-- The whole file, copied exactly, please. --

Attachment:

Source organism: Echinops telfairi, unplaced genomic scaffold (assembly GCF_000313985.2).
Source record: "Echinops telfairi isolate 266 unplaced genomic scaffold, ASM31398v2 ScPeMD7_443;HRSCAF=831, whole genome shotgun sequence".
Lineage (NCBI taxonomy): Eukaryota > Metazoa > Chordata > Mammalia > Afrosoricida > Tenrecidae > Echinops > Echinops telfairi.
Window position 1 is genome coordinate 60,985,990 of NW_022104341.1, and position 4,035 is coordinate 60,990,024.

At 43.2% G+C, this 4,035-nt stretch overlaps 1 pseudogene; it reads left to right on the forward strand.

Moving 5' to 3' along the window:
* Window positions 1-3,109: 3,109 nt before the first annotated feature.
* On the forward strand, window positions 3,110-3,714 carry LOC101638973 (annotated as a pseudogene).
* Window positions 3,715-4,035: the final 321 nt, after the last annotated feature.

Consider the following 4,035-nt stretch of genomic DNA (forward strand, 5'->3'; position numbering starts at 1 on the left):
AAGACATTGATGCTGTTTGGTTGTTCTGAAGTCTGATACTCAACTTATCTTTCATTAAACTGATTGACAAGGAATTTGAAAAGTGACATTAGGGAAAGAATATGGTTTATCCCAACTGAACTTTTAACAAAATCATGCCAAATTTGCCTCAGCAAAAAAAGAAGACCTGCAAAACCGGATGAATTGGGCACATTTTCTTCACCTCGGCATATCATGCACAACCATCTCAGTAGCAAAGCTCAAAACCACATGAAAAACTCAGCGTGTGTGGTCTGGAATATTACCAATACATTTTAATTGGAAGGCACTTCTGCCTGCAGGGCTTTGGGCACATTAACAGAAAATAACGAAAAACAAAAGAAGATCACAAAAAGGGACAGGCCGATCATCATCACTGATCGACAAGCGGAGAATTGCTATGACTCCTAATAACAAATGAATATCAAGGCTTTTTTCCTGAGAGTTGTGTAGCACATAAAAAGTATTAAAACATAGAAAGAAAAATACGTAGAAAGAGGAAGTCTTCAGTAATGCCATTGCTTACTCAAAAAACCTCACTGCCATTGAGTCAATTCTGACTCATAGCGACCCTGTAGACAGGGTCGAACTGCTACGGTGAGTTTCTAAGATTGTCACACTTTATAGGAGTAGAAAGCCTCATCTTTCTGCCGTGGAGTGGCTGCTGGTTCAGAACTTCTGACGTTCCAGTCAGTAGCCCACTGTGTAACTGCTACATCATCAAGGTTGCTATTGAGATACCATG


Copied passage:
Source organism: Echinops telfairi, unplaced genomic scaffold (assembly GCF_000313985.2).
Source record: "Echinops telfairi isolate 266 unplaced genomic scaffold, ASM31398v2 ScPeMD7_443;HRSCAF=831, whole genome shotgun sequence".
Lineage (NCBI taxonomy): Eukaryota > Metazoa > Chordata > Mammalia > Afrosoricida > Tenrecidae > Echinops > Echinops telfairi.
Window position 1 is genome coordinate 60,985,990 of NW_022104341.1, and position 4,035 is coordinate 60,990,024.

At 43.2% G+C, this 4,035-nt stretch overlaps 1 pseudogene; it reads left to right on the forward strand.

Moving 5' to 3' along the window:
* Window positions 1-3,109: 3,109 nt before the first annotated feature.
* On the forward strand, window positions 3,110-3,714 carry LOC101638973 (annotated as a pseudogene).
* Window positions 3,715-4,035: the final 321 nt, after the last annotated feature.

Consider the following 4,035-nt stretch of genomic DNA (forward strand, 5'->3'; position numbering starts at 1 on the left):
AAGACATTGATGCTGTTTGGTTGTTCTGAAGTCTGATACTCAACTTATCTTTCATTAAACTGATTGACAAGGAATTTGAAAAGTGACATTAGGGAAAGAATATGGTTTATCCCAACTGAACTTTTAACAAAATCATGCCAAATTTGCCTCAGCAAAAAAAGAAGACCTGCAAAACCGGATGAATTGGGCACATTTTCTTCACCTCGGCATATCATGCACAACCATCTCAGTAGCAAAGCTCAAAACCACATGAAAAACTCAGCGTGTGTGGTCTGGAATATTACCAATACATTTTAATTGGAAGGCACTTCTGCCTGCAGGGCTTTGGGCACATTAACAGAAAATAACGAAAAACAAAAGAAGATCACAAAAAGGGACAGGCCGATCATCATCACTGATCGACAAGCGGAGAATTGCTATGACTCCTAATAACAAATGAATATCAAGGCTTTTTTCCTGAGAGTTGTGTAGCACATAAAAAGTATTAAAACATAGAAAGAAAAATACGTAGAAAGAGGAAGTCTTCAGTAATGCCATTGCTTACTCAAAAAACCTCACTGCCATTGAGTCAATTCTGACTCATAGCGACCCTGTAGACAGGGTCGAACTGCTACGGTGAGTTTCTAAGATTGTCACACTTTATAGGAGTAGAAAGCCTCATCTTTCTGCCGTGGAGTGGCTGCTGGTTCAGAACTTCTGACGTTCCAGTCAGTAGCCCACTGTGTAACTGCTACATCATCAAGGTTGCTATTGAGATACCATG